Tag Archives: Zippy the College Boy

Planning For Next Father’s Day Or Rushing For This One

Dads are easy. We have to be, considering how much we’re getting shorted in the national holiday of appreciation competition.

Father’s Day didn’t exist until 1909, when the daughter of a single father from Seattle came up with the idea. Wasn’t until Richard Nixon set aside the third Sunday in June in 1972 that it became a national holiday. And this is America? Probably one reason for it. I mean, we celebrate the Founding Fathers every July and the vast conspiracy of Moms felt that was enough.

 In 2011, Dads who received a gift averaged $106.49, which was a nice jump from 2010, when dads only saw gifts worth $94.72, but still not a patch on moms, who averaged $140.73. In 2012, dads only raked in $117.14, while moms bumped up to $152.

“His gifts usually range from a simple tie for work to a new spatula for the grill—all of which can make dad very happy.”

 Mother’s Day gifts, by contrast, tend to be more luxurious than Father’s Day presents—jewels, flowers, a trip to the spa, or dinner at a restaurant, for example.

The most popular gift was a card, and, even then, dads lag behind behind Moms, lovers on Valentine’s Day and people trying to kiss up to Santa on Christmas.

Which is exactly what I thought was happening when my youngest little dude referred to me as a superhero. I swelled with pride. And then he told me my superhero name” the Wondrous Wallet, because I’m the one who gives him the money. He’s having a birthday on June 13 and wants to go paintballing. I’m allowed to go with him, but can’t participate, must only be there in my superhero guise. Who, in addition to being free with the money, is mostly invisible.

The number one reason why Father’s Day doesn’t get as much attention is because it happens during summer break for schools. Moms get the attention of the child in school, teachers who, in elementary school are most likely moms themselves, and have their classes make something for mom.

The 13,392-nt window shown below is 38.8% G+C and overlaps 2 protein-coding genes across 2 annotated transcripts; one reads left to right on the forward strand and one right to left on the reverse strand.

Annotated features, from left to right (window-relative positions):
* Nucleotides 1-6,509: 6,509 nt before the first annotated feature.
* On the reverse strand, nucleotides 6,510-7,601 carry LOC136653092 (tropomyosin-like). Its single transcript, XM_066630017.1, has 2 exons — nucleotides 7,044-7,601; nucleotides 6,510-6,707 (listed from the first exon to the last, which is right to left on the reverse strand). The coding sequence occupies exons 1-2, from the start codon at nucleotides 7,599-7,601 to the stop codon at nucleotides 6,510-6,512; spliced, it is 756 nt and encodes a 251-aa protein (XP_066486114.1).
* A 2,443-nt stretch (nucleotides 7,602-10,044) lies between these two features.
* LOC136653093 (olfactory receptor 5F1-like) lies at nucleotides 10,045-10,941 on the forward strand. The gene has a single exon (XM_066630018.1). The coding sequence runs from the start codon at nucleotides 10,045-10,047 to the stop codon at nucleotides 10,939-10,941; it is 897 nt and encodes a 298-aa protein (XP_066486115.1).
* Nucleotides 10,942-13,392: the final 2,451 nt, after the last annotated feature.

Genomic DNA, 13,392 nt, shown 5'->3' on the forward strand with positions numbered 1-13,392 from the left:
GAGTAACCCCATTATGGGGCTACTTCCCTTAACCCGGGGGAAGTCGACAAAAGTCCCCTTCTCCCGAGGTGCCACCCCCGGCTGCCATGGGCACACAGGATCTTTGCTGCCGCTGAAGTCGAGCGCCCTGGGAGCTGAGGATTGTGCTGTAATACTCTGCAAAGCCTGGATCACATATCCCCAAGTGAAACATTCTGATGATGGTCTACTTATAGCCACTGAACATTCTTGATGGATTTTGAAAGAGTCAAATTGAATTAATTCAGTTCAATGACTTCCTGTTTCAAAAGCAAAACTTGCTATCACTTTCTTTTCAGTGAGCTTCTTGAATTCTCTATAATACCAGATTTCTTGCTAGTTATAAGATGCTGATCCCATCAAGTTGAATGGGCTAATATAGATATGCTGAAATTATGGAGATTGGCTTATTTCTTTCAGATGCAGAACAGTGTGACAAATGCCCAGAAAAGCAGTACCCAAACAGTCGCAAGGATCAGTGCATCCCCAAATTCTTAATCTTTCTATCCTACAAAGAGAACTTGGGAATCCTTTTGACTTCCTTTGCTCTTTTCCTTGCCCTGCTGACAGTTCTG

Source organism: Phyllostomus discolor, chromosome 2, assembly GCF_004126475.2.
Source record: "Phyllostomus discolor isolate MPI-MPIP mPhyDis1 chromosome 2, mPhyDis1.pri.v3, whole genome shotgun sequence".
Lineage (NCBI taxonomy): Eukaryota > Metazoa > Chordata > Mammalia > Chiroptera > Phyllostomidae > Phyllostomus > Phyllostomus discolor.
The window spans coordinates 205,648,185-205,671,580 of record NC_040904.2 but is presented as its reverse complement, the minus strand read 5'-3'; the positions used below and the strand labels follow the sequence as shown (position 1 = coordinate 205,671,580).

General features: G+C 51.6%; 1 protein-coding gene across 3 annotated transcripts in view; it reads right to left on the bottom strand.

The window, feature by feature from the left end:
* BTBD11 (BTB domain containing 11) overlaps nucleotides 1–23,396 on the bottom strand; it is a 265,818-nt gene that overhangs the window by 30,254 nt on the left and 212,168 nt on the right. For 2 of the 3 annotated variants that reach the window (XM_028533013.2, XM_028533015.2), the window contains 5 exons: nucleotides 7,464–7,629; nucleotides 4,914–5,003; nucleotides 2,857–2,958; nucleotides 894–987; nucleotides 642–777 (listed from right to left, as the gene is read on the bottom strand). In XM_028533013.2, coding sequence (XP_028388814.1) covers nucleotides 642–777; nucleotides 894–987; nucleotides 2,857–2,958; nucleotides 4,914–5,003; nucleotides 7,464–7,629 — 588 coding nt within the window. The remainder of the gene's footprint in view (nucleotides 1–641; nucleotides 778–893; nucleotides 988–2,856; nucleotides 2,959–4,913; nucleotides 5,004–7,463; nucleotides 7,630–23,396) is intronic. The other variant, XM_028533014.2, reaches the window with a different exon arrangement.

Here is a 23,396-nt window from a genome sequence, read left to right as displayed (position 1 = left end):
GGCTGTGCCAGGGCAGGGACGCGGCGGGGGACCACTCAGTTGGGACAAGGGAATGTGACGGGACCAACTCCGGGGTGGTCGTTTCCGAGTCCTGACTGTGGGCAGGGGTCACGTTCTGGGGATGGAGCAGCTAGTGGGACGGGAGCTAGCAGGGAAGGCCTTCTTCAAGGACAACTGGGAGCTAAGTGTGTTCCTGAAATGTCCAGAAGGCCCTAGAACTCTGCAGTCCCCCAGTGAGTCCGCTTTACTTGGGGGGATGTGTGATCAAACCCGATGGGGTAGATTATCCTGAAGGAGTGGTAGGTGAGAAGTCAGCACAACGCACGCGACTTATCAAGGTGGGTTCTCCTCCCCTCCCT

Moms rake it in because, just like Valentine’s Day, there is an entire industry based around the idea that not getting the mom in your life an expensive, amazing gift is tantamount to saying, “I hate you. You’re worthless, now go get into the kitchen and make me a sammich.”

But, enough whining. Although, if you’ve been around me for more than three minutes, I think you’ll realize whining is what I do. Anyway, enough of it for now. Let’s talk about ways to make dad feel loved on this special third Saturday in June. See if we can’t make up for the appalling $30 gap in gifts.

  1. Move Father’s Day a week back to June 22. That way he can go to Heroes Con, one of the largest comic book, pop-culture conventions in the country. Once there, Dad can mix and mingle with the other super heroes in his guise as the . . . Wondrous Wallet!
  2. You know that tie you’re going to give Dad? You remember: the one that looks suspiciously like the same boring tie you gave him last year? Yeah, that one. Ditch it. Use it to hogtie a, well, a hog. Ties are the dead, bloated skunk on the side of the road that somehow gets into the space under the driver’s seat on a hot summer day and then stay undiscovered for months of gifts.Ties stink, is what I’m trying to say. If it’s too late, if you’ve already purchased one, then do something useful with it, like maybe burning it. Or maybe Mom can give Dad a tie in one of those shades of gray I’ve been hearing about.
  3. I’m different in that I was lucky enough to stay home with my sons and be the primary caregiver, but I know a lot of my fellow dads weren’t that lucky. One of the greatest gifts you can give us (even dads like me who sometimes begin twitching uncontrollably when certain words like (shudder) art project are used in our hearing) is time. Make a date with Dad. Go to the movies. Go out to eat at a restaurant that takes more than seven minutes to serve your food.
  4. Every once in a while the universe demonstrates that I might actually have done a good job with the young dudes. I asked middle son, Zippy the College Boy, what he would do to make dad feel loved and he said, “I’d go to his amazon.com wish list and get him something. Every man has a wish list. It just doesn’t have to be written down.” Of course, that could be just me. But if it’s not, remember that going to smile.amazon.com and buying stuff will lead to amazon.com donating 0.5 % of the purchase plus $5 to the charity of your choice.